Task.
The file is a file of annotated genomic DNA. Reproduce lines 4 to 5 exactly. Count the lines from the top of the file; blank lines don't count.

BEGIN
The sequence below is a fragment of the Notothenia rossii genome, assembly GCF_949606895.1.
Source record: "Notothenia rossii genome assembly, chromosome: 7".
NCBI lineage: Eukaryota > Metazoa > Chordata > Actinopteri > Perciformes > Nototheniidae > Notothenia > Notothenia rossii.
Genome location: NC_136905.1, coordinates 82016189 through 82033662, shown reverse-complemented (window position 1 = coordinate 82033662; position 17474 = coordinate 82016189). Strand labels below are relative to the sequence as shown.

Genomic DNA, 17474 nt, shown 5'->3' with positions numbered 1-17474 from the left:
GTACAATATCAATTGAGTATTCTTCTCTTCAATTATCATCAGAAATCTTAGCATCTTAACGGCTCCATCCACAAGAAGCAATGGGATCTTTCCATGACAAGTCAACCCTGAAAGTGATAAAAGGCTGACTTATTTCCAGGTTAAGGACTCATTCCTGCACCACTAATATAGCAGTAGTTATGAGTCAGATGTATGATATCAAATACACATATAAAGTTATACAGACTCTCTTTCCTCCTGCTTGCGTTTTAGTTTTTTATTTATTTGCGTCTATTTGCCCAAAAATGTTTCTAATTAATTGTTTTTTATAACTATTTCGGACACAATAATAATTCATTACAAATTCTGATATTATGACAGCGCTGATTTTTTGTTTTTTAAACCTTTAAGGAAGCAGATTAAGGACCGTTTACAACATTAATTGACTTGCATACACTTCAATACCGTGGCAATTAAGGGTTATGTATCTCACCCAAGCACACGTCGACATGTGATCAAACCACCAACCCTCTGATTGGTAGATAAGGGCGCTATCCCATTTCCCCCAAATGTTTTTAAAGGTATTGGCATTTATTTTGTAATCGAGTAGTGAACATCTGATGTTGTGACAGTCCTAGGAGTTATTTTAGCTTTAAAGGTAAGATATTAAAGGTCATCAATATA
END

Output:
Genome location: NC_136905.1, coordinates 82016189 through 82033662, shown reverse-complemented (window position 1 = coordinate 82033662; position 17474 = coordinate 82016189). Strand labels below are relative to the sequence as shown.

Genomic DNA, 17474 nt, shown 5'->3' with positions numbered 1-17474 from the left: